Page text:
…best approach is to allow a passive runoff of maturing assets, without attempting to vary the pace of rundown for policy purposes. However, even with such a cautious approach, the effects of initiating a reduction in the Fed’s balance sheet are uncertain. Accordingly, it would be prudent not to initiate that process until the short-term interest rate is safely away from the effective lower bound. 

…the FOMC may still ultimately agree that the optimal balance sheet need not be radically smaller than its current level. If so, then the process of shrinking the balance sheet need not be rapid or urgently begun.  Ben Bernanke

 Why is the Fed now talking about shrinking its balance sheet and not raising rates? We would like to see more consistency from the Fed. They have insinuated that three rates hikes are due this year. After taking a pass on raising rates this week and not setting the table for one in March the market is now pricing in just two rate hikes. The first rate hike is due in June and the second in December. If you have not read our Quarterly Letter you can take a peak for a further discussion on the topic. The short version is, if the Fed raises rates too slowly Trump’s policies may overheat the stock market which is at already historical valuations.

 If Fed Speak can’t jawbone a March rate hike back onto the table, policymakers will have precious little room for error to make good on their promised three rate increases for the remainder of the year. Danielle DiMartino Booth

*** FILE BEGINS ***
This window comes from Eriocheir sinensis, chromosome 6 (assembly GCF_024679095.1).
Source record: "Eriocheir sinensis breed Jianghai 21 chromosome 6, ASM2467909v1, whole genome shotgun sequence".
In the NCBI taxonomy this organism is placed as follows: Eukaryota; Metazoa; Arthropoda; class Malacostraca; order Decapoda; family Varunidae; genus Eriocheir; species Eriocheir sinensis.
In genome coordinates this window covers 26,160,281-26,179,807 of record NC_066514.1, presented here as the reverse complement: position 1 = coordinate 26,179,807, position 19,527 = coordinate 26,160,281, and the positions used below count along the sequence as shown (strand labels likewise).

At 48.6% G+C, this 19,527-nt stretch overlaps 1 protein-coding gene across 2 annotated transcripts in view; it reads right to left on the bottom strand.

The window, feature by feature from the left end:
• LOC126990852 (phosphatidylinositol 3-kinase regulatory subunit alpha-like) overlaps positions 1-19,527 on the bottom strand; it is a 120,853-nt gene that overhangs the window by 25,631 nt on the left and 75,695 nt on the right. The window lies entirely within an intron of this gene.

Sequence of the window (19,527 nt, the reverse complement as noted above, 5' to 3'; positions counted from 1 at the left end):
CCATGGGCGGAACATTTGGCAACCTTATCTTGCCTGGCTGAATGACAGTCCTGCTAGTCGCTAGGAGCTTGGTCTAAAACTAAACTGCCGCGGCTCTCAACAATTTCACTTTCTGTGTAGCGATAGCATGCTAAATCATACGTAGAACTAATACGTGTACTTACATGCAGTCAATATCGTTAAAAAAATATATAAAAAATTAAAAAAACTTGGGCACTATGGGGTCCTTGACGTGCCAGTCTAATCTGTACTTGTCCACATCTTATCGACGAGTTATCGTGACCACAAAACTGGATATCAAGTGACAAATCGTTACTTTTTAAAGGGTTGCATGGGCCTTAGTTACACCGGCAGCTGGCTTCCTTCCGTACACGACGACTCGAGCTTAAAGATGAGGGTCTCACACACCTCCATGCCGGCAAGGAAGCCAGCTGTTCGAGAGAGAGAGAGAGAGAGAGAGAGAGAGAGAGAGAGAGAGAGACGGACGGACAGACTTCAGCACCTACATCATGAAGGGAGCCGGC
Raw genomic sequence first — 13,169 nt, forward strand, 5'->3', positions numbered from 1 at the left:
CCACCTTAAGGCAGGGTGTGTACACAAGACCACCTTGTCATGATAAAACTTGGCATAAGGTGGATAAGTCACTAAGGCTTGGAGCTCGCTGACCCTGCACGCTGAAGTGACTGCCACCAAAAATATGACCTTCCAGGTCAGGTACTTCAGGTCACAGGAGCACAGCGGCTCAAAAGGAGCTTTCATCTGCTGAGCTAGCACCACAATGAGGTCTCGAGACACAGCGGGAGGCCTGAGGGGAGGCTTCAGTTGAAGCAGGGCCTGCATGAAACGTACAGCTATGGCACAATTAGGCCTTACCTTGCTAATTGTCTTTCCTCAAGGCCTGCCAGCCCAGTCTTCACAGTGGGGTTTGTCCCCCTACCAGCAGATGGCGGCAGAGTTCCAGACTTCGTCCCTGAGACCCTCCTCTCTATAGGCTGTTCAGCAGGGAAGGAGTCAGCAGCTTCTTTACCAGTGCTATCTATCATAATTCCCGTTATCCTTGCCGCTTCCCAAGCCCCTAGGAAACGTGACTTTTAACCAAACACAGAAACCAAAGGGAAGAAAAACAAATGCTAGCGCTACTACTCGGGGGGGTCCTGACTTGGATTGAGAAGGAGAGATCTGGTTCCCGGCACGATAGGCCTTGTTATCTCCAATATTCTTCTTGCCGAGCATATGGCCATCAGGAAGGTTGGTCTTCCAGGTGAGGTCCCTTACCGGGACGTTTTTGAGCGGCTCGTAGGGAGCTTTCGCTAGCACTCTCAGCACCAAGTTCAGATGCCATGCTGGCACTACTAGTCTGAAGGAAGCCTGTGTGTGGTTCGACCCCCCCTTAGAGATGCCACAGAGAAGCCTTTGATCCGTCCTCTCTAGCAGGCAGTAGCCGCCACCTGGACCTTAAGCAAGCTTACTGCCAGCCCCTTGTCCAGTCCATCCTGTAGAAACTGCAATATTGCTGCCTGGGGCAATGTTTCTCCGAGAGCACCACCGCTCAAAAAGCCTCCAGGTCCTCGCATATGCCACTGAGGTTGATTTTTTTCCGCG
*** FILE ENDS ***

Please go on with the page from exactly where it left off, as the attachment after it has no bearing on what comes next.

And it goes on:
February is the worst performing month in the October – May period but investors are heavily loaded up on equities regardless.  By way of Arthur Cashin , here are the widely followed Jason Goepfert’s notes on the market’s latest gyrations or lack thereof.

 After spurting to a new all-time high in late January, the S&P 500 has had a daily change of less than 0.1% for five of the six sessions since then. That’s almost unprecedented, but there have been times when it has contracted into an extremely tight range after a breakout. Several of those have occurred in just the past few years, and all of them preceded a tough slog for stocks over the medium-term. Hedge funds are betting that the rally continues. Exposure to stocks among macro hedge funds is estimated to be the highest since July 2015 and the 4th-highest in the past decade. The three other times it got this high, stocks struggled as the funds reduced exposure and eventually went short.

Stocks have stalled. Investors are heavily exposed to equities. February is not the best month for equities so investors aren’t expecting much. The market has a way of surprising you. Could the market finally be ready to make a move? Investors seem to be heavily tilted to the rally side of the boat.

I think we aspire less to foresee the future and more to be a great contingency planner… you can respond very fast to what’s happening because you thought through all the possibilities, – Lloyd  Blankfein

To learn more about us and Blackthorn Asset Management LLC visit our website at www.BlackthornAsset.com .

A pessimist sees the difficulty in every opportunity; an optimist sees the opportunity in every difficulty. – Winston Churchill

Disclosure: This blog is informational and is not a recommendation to buy or sell anything. If you are thinking about investing consider the risk. Everyone’s financial situation is different. Consult your financial advisor.